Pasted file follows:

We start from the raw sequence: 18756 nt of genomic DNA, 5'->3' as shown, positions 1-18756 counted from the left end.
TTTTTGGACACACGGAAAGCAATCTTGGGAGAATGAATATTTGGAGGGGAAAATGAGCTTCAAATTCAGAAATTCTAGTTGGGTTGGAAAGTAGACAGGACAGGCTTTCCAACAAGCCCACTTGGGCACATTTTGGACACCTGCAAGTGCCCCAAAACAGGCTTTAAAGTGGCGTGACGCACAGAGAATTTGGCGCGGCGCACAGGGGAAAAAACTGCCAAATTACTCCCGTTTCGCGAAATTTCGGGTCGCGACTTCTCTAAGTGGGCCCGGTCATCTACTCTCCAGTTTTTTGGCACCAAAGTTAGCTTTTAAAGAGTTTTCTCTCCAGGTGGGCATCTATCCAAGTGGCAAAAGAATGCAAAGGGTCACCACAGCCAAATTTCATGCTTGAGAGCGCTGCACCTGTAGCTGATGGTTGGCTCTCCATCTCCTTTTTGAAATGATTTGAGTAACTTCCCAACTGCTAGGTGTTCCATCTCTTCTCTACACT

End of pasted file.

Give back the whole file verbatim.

We start from the raw sequence: 18756 nt of genomic DNA, 5'->3' as shown, positions 1-18756 counted from the left end.
TTTTTGGACACACGGAAAGCAATCTTGGGAGAATGAATATTTGGAGGGGAAAATGAGCTTCAAATTCAGAAATTCTAGTTGGGTTGGAAAGTAGACAGGACAGGCTTTCCAACAAGCCCACTTGGGCACATTTTGGACACCTGCAAGTGCCCCAAAACAGGCTTTAAAGTGGCGTGACGCACAGAGAATTTGGCGCGGCGCACAGGGGAAAAAACTGCCAAATTACTCCCGTTTCGCGAAATTTCGGGTCGCGACTTCTCTAAGTGGGCCCGGTCATCTACTCTCCAGTTTTTTGGCACCAAAGTTAGCTTTTAAAGAGTTTTCTCTCCAGGTGGGCATCTATCCAAGTGGCAAAAGAATGCAAAGGGTCACCACAGCCAAATTTCATGCTTGAGAGCGCTGCACCTGTAGCTGATGGTTGGCTCTCCATCTCCTTTTTGAAATGATTTGAGTAACTTCCCAACTGCTAGGTGTTCCATCTCTTCTCTACACT